Ten Minutes with Dani Shapiro
A Master Memoirist
Photo by Kwaku Alston
Dani Shapiro, a Litchfield County resident for some 15 years, owns the memoir genre hands down. Having published three exquisite volumes, tracing her growth from a young girl to the woman and writer she has become, she recently published Hourglass: Time, Memory, Marriage. It reveals the beauty and rawness of making a life and a family yet maintaining one’s singularity—the precarious balancing act of being a woman, wife, mother, and writer. We talked with her about family, writing, and life in Litchfield County.
In an earlier interview you said that your son and your husband were off limits as subjects for your writing. What made you change your mind?
It never occurred to me that I would write about our marriage. I wanted to write about marriage, specifically what it is to be with someone with no exit strategy over the duration. In order to do that I had to be able to write about my own marriage. I asked Michael and he was fine with it. But the whole time I was writing about it I was petrified. The biggest challenge was to tell some kind of raw and deep truth without betrayal.
You haven’t written a novel in several years. Will you ever go back to writing fiction?
I imagine that I will. Each time I’ve been between books and waiting for the next novel, something else has emerged. I have in the last number of years written some short fiction. But I haven’t been seized by characters that I would have to live with for a while.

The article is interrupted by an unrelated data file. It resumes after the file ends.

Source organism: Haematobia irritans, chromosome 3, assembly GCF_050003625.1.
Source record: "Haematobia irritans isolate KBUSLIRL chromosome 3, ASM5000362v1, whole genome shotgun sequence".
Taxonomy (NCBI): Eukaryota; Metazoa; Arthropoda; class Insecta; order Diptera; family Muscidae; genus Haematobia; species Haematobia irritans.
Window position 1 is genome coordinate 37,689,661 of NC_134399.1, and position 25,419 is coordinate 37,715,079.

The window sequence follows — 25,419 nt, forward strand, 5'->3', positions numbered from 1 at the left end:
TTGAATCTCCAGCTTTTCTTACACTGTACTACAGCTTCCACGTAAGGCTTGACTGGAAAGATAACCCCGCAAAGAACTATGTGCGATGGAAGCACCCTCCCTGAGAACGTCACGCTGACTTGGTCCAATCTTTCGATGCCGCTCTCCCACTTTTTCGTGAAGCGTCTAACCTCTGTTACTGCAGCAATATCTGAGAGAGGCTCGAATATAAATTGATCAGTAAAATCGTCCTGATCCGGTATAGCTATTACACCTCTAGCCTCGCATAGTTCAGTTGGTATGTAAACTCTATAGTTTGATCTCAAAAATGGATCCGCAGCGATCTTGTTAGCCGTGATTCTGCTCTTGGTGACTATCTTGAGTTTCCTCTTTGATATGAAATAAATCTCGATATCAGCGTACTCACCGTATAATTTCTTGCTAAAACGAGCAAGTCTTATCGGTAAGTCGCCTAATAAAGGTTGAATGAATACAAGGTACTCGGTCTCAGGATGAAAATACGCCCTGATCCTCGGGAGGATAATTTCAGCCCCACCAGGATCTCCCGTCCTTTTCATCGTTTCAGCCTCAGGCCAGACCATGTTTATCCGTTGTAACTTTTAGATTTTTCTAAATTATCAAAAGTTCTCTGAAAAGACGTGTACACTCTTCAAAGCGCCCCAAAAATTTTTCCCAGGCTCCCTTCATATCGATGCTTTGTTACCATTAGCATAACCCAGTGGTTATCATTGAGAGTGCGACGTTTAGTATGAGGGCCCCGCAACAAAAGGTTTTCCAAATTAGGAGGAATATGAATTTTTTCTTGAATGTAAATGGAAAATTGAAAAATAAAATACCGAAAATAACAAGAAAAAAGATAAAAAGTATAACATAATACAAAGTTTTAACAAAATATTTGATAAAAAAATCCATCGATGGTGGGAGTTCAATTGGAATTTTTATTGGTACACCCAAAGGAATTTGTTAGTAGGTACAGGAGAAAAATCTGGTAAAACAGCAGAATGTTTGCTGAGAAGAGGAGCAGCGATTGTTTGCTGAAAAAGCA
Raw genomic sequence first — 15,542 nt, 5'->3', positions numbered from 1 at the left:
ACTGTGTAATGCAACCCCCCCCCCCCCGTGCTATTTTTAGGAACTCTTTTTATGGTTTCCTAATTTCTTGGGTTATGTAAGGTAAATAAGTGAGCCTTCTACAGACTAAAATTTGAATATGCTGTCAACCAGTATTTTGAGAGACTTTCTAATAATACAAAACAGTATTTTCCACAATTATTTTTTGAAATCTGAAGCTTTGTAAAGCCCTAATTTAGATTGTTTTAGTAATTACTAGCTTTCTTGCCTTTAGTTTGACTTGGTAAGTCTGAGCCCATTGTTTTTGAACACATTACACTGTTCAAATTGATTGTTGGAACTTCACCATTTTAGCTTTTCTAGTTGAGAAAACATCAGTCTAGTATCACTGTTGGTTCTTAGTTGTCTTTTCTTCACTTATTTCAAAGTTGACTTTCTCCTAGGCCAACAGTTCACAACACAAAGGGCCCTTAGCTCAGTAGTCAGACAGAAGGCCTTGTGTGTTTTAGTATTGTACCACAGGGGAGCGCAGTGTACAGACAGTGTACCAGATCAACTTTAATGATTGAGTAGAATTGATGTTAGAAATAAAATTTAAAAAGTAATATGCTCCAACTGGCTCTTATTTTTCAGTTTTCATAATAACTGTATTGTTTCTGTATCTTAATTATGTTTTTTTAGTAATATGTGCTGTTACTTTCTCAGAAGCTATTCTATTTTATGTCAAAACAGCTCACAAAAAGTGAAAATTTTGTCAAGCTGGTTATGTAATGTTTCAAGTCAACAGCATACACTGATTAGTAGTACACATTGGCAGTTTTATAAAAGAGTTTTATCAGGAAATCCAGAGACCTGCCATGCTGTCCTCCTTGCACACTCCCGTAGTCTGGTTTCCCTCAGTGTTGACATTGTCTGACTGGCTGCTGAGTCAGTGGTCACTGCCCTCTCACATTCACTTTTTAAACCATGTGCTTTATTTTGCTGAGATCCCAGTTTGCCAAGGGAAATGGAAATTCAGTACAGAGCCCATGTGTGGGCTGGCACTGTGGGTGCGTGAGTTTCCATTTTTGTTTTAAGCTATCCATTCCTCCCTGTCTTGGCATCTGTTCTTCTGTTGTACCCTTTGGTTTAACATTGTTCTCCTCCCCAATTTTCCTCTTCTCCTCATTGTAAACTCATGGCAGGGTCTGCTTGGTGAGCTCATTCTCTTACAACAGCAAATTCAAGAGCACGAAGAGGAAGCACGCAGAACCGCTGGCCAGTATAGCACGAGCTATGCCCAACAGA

Which is more difficult—writing fiction or memoir?
Each is really challenging and each has its joys and its burdens and its complexities. The characters have to appear; one’s own life is there. It’s very much crafting something out of a life but the material itself in terms of knowing what happened is already there as opposed to the material in fiction needing to reveal itself.
What was it like being one on one with Oprah on Super Soul Sunday?
It was right after Still Writing had been published. My agent called to say that Oprah wanted to have me on her show but she wanted to talk about Devotion and the journey of writing that book. We sat and talked for about 75 minutes. She is an extremely powerful human being, who knows just who she is and what she is made of. I felt I was in very good hands.
You have described yourself as a writer who teaches and not a teacher who writes. Can you explain what that means?
I love to teach and one of the reasons is because it’s fuel that is propelled by my life as a writer. I was taught by some amazing teachers who were writers. But I felt a certain jadedness, exhaustion, and bitterness in those who were primarily teaching young writers while their own work was languishing. I wanted to do everything I could to never feel that way about my students. And I never have.
You do most of your writing at home—are you ever distracted?
I have often said that from the cappuccino maker to my desk is only 65 to 70 steps. Yet in those steps I can completely mess up my day. I can just decide that something else needs doing. It’s resistance and everyone who writes suffers from it. The busier I am the more disciplined I am. It’s not like I have endless time and I’m going to get that time back.